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Faith groups urge Supreme Court to uphold traditional marriage
The justices will consider whether the 14th Amendment requires a state to license marriage between two people of the same sex. They will also decide whether a state must recognize legal gay marriages performed in other states - photo by Dennis Romboy
A group of 19 religious organizations has filed a friend-of-the-court brief asking the U.S. Supreme Court to rule against same-sex marriage.

"Notwithstanding our theological differences, we are united in declaring that the traditional institution of marriage is indispensable to the welfare of the American family and society," according to the brief filed earlier this month.

"We are also united in our belief that a decision requiring the states to license or recognize same-sex marriage would generate church-state conflicts that will imperil vital religious liberties."

The varied denominations, including the National Association of Evangelicals, the Ethics & Religious Liberty Commission of the Southern Baptist Convention, the Assemblies of God and The Church of Jesus Christ of Latter-day Saints, said the Constitution does not require states to take that "fateful" step.

The amicus brief was filed in the consolidated same-sex marriage cases from Kentucky, Michigan, Ohio and Tennessee pending before the Supreme Court. The justices will consider whether the 14th Amendment requires a state to license marriage between two people of the same sex. They will also decide whether a state must recognize legal gay marriages performed in other states.

Oral arguments are scheduled for April 28. The court is expected to issue a ruling by June 30.

The LDS Church's deep belief in and commitment to marriage between a man and a woman is well-known, spokesman Eric Hawkins said in a statement.

"While we have been outspoken proponents in favor of protections for LGBT people in such areas as housing and employment, we believe that a redefinition of marriage to include samesex couples has profoundly troubling implications for society in the long-term. We have therefore joined with many other diverse faiths representing tens of millions of Americans in expressing our views to the Supreme Court," Hawkins said.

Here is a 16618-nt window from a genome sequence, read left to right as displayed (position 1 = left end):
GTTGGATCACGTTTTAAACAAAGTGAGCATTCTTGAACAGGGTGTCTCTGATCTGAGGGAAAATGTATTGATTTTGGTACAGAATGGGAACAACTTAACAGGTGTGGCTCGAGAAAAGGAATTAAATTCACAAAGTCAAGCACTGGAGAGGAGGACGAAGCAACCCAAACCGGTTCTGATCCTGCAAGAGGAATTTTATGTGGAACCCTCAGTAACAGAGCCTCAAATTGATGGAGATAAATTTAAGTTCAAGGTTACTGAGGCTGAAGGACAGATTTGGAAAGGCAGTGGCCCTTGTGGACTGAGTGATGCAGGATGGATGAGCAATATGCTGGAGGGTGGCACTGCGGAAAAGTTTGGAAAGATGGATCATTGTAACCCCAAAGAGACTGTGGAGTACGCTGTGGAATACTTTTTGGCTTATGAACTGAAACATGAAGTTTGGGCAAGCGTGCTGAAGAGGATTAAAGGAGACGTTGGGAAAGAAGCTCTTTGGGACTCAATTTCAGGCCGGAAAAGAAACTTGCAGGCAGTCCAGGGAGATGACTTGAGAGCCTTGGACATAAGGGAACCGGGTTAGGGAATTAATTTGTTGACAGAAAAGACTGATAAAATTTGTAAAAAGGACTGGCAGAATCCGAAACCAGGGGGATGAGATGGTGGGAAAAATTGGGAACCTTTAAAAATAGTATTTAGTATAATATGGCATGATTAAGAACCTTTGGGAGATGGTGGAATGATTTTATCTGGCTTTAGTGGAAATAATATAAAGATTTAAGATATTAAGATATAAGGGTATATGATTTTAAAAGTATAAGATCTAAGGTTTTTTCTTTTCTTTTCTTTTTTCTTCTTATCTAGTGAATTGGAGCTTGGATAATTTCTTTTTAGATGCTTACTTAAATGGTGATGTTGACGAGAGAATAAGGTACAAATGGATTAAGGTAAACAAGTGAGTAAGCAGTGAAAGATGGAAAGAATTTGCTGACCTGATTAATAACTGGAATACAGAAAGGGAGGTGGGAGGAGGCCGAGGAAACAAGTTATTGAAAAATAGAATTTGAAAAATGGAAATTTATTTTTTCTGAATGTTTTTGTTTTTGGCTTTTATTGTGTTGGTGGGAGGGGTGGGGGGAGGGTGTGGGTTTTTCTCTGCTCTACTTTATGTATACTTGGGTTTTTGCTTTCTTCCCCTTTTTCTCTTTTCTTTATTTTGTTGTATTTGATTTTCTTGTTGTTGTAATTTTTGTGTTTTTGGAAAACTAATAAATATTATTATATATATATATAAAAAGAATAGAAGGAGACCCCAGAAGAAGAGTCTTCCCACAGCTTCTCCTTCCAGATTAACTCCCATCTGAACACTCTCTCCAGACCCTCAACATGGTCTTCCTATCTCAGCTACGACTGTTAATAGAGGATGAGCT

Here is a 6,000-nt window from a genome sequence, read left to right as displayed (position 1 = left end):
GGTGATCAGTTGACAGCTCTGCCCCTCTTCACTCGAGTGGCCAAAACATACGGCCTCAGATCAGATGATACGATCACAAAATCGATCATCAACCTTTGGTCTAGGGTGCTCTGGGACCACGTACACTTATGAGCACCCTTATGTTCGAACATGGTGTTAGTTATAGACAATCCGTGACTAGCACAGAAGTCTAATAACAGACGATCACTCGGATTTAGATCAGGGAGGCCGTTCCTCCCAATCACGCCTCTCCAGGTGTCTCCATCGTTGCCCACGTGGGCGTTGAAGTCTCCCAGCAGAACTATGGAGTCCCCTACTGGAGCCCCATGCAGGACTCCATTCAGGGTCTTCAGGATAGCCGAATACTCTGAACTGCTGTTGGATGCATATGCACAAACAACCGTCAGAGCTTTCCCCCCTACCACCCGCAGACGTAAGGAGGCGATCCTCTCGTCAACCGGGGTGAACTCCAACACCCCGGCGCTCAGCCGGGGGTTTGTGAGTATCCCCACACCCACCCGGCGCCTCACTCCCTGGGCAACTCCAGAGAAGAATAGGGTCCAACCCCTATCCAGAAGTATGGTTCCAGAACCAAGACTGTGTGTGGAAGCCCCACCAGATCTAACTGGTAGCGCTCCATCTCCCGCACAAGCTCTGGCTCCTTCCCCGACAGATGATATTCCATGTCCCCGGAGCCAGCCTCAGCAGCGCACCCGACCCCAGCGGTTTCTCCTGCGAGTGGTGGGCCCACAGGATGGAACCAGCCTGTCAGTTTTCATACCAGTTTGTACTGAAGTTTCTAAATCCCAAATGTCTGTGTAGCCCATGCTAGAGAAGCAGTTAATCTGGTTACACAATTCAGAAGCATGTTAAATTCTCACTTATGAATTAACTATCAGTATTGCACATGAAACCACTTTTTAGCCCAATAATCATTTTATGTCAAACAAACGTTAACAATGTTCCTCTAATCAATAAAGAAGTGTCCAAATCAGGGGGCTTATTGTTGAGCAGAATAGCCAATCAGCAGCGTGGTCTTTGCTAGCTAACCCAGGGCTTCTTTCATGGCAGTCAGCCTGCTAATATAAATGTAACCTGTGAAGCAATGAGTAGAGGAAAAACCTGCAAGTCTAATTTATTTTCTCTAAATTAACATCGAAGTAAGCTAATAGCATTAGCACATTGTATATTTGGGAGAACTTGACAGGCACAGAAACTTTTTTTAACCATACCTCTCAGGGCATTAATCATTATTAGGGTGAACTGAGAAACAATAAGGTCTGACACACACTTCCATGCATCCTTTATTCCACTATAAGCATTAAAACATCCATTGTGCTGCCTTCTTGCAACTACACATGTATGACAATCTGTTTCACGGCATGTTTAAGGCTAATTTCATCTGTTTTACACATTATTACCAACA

The court brief argues that legalization of same-sex marriage across the country does far more than grant same-sex couples the right to the same benefits as heterosexual married couples.

Further, according to the brief, if the Supreme Court also designates sexual orientation as a class deserving special protection, like race, then "religious believers could find their speech, association, and free-exercise rights diminished or denied in areas such as public education, employment, public accommodations, and professional certification.

The brief argues that having courts resolve those complex social issues is more troublesome than having people resolve them through legislative processes in their own backyards.

"Allowing all citizens an equal voice in shaping their common destiny is the only way the diverse views of a free people can be respected on this matter of profound political, social, and religious importance," according to the brief. "That is the only way this issue can be resolved without inflicting grave harm on millions of religious believers and their cherished beliefs and institutions.

Attorneys general in 15 states filed a brief urging the court to let states decide whether to legalize same-sex marriage. They argue that the Constitution takes no sides on same-sex marriage, and therefore leaves the issue up to citizens to decide.

Brigham Young University law professor Lynn Wardle worked on a brief representing 54 international law experts from 27 countries. It says only 17 nations have legalized same-sex marriage and only Brazil did so by judicial mandate.

Experience suggests that following the normal democratic processes to decide the issue is more successful and results in more legitimate and credible outcomes than courts imposing same-sex marriage, the brief contends.

American Fork lawyer Darrin K. Johns filed a brief representing 12 gay men and their wives. It articulates why "constitutionalizing" same-sex marriage sends harmful messages about those men, their marriages and their families.

"Legalizing same-sex marriage via the 14th Amendment, rather than the ballot box, entitles same-sex couples to marriage only by erasing, marginalizing, and demeaning the same-sex attracted who live in man-woman marriages," according to the brief.
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